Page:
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Mander, G. (2005). Defiant Resistance in the Service of the Impoverished Self: Herman Melville's Bartleby: An Illustration of Clinical Casework. Brit. J. Psychother., 22(2):217-226.

(2005). British Journal of Psychotherapy, 22(2):217-226

Defiant Resistance in the Service of the Impoverished Self: Herman Melville's Bartleby: An Illustration of Clinical Casework

Gertrud Mander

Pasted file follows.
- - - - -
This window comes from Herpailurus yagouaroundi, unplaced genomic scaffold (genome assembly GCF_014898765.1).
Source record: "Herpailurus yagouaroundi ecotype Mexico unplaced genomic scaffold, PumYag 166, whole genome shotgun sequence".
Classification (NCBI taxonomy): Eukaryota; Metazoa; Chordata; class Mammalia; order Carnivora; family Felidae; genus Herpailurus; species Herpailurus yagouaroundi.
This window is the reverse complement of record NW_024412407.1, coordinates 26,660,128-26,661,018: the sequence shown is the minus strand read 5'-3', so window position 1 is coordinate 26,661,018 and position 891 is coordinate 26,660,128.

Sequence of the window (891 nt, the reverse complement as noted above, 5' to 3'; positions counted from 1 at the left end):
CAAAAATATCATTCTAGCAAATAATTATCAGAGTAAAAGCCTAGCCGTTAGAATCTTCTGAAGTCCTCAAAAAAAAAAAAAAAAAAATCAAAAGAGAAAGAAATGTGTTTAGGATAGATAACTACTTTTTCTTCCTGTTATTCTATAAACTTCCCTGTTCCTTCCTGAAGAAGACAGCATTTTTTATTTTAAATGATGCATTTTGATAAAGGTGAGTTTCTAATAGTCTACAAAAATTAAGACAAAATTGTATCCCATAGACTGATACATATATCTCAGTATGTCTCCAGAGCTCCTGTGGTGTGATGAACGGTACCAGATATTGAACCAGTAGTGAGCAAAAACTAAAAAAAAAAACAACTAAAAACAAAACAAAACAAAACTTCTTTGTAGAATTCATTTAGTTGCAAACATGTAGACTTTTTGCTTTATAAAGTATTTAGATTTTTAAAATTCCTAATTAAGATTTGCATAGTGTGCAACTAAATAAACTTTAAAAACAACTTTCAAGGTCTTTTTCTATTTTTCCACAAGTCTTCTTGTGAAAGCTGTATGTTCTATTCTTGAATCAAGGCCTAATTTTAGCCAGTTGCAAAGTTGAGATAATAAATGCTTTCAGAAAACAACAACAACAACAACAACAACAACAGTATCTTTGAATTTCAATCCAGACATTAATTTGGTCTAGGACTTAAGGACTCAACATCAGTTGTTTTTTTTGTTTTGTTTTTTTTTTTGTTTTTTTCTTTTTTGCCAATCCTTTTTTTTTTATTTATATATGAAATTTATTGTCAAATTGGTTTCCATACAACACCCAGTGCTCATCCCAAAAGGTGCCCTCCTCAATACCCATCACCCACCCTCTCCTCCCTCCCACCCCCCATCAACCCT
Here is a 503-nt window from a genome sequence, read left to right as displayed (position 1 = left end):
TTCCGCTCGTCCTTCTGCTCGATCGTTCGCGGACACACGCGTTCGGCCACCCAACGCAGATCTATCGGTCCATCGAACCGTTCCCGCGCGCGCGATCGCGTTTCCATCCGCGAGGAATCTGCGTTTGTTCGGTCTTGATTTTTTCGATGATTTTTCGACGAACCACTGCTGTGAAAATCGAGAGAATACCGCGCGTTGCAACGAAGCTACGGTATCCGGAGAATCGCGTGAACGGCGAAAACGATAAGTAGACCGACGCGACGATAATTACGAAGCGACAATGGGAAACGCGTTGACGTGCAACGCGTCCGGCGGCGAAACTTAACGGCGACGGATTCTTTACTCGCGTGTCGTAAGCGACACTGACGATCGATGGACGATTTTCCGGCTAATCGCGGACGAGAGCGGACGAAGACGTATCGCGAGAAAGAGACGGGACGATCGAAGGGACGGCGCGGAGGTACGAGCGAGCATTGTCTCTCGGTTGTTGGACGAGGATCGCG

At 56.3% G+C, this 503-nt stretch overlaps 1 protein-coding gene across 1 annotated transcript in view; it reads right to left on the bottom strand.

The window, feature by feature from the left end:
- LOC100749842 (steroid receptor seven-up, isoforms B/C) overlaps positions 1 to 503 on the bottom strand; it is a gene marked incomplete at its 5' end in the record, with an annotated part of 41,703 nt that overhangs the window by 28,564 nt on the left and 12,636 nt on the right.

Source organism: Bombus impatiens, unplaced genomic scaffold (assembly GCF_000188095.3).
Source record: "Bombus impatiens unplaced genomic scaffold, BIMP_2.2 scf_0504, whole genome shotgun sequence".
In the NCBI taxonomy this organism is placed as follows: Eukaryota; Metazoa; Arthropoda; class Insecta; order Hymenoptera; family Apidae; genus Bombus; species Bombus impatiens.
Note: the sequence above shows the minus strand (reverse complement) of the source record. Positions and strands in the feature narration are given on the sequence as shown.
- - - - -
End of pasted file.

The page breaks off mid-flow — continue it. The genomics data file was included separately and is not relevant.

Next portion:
Resistance is encountered in psychotherapy in many different forms and can be seen as a survival strategy. This paper interprets the short story Bartleby the Scrivener by Herman Melville as a fictional case of defiant resistance which some patients develop to fend off external demands experienced as intolerable impingements. Clinical material from two particularly intractable cases of narcissistic damage is introduced in the second part of the paper to support the hypothesis that the therapist needs to contain and understand this kind of resistance as a defensive stance in the service of protecting a weak self structure, thereby making the patient feel held and enabled to shed the fear of impingement and to bear what Melville called the ‘cosmic orphanhood’ of man.

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